Do your due diligence.  Don't put the cart before the horse.  Figure out what your brand is and what you can offer that is different so you stand out.  
Then…… you will take incremental steps with some detours on the way.  It can be expensive so don’t complain because its an expensive career, but no different than a four year college degree, just a different way of learning that requires more of you to make sure you are approaching things for your individual needs.  Its up to you where you spend your VO dollars – a quality sound home studio is a must and coaching is necessary on an ongoing basis. So is keeping up with the trends because styles change.  Watch different news shows to see what the latest technology is and listen to the commercials for products in your demographic.
Most of all you have to believe in yourself to be able to handle the periods where things are slow and use that time productively for marketing and research. 
If you have to work a day job until you start building your VO career figure out a way to be able to fit things in during working hours.  Maybe explain to your boss that there might be an occasion when you have to disappear for a short time to do an audition, etc. and that you will make the time up.  But don’t get resentful about your job as you still have to be there, and that negativity can show up in your reads. 
Most of all, enjoy the journey and the people in the industry.  You won’t find another area of work like this – so make the most of it. 

Tuesday, August 8, 2017

Talent Profiles: Rain Gwinn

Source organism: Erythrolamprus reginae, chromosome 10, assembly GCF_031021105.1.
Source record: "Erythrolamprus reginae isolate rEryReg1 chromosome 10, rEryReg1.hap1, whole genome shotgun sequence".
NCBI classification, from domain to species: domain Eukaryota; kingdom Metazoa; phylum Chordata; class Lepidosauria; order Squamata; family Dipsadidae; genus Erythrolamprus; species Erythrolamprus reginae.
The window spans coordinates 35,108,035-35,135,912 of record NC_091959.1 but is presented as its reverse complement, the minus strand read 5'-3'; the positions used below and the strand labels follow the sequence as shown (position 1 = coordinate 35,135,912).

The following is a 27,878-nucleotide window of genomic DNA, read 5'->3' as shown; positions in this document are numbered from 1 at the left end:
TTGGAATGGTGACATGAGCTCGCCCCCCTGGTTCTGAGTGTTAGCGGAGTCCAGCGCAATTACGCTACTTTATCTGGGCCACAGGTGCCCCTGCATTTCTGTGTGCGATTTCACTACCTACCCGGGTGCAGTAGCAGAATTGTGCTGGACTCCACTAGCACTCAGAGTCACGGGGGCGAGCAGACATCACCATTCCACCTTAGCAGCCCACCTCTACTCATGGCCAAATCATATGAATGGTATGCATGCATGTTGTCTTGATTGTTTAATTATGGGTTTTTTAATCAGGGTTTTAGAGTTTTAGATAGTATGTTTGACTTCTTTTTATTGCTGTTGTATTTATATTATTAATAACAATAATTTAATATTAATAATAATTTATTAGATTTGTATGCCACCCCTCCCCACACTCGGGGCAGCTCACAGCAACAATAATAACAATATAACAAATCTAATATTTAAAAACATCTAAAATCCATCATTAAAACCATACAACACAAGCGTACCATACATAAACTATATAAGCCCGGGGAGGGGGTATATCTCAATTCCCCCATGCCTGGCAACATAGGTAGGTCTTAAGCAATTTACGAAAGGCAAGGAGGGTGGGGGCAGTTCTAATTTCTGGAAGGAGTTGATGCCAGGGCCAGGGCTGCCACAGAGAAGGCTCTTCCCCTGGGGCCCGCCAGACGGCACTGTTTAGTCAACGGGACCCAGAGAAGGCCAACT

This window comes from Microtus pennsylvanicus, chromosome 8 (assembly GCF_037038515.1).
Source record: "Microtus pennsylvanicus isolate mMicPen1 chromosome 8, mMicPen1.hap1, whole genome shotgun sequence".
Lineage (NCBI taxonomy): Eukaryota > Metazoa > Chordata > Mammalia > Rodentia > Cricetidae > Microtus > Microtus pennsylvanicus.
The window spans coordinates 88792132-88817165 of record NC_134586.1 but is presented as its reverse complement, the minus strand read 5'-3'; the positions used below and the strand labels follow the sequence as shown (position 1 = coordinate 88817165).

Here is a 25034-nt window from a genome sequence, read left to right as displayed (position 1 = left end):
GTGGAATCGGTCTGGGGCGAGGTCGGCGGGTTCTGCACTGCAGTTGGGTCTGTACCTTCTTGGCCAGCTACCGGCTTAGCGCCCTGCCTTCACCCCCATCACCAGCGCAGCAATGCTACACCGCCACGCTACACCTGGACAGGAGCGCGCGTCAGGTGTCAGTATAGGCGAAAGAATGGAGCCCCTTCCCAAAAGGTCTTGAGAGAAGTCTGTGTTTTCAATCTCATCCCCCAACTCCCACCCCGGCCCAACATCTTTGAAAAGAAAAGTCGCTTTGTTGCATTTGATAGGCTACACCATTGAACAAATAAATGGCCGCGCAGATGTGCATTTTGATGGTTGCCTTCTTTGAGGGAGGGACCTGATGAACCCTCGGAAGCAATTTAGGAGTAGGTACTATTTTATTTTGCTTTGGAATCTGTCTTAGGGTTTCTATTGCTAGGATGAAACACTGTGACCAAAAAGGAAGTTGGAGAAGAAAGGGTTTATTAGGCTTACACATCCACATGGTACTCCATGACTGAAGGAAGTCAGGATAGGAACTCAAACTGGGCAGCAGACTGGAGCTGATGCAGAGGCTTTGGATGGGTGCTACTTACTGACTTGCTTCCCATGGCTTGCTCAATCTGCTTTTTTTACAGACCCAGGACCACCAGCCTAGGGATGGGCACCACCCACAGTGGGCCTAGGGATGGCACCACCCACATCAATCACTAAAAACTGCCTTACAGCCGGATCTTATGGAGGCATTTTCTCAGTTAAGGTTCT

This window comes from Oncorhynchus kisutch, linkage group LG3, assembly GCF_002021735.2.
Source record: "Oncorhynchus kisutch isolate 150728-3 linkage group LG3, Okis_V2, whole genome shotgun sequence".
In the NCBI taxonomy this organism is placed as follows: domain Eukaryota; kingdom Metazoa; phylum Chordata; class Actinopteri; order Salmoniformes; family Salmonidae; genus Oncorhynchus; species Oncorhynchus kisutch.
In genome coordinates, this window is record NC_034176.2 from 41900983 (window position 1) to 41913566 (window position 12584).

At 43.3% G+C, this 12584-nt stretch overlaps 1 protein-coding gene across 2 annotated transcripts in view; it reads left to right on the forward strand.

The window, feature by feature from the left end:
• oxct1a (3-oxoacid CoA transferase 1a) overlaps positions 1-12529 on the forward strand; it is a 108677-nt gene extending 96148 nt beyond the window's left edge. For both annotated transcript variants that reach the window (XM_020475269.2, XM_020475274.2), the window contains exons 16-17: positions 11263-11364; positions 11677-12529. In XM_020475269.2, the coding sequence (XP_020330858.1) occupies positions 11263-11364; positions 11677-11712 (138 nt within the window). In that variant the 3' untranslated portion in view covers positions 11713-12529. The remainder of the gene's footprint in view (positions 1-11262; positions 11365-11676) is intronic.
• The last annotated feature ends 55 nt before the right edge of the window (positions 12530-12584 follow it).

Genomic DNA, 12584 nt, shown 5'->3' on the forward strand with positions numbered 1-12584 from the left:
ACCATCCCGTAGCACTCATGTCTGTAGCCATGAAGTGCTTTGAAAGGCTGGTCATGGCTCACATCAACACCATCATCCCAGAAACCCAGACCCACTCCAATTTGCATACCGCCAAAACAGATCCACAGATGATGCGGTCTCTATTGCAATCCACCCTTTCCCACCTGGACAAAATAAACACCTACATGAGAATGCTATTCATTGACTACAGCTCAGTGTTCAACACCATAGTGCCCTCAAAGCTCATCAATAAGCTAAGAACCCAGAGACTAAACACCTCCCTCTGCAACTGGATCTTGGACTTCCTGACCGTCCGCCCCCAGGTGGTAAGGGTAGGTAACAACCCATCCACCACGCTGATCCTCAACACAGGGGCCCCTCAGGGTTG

Recently, I had the pleasure of chatting with talented voice actress Rain Gwinn about her journey in voiceover. We met at VO Atlanta where Rain took part in my X-Session, and subsequently worked together on her new E-Learning demo, which can be found here: http://www.raingwinn.com/

Today, rain offers a few thoughts about her time in the industry.


Does your medical background give you any advantage in VO?


Having a medical background helps with medical narration of course but even in other less obvious ways. Attention to detail, hours on my feet and endurance.


What is your dream voiceover job?


My dream VO job? Wow, it may sound trite but being able to do this work is a dream! I'm so lucky to be able to do something that I love. My long term goal is to do documentaries and audiobooks. I will get there but I'm enjoying learning and growing as a voice actor along the way.


What genres of VO are your favorites?


I love long form, such as audiobooks and eLearning. Anything related to medicine feels familiar and 'homey.' Commercials are fun and exciting!


What advice would you give to new talent?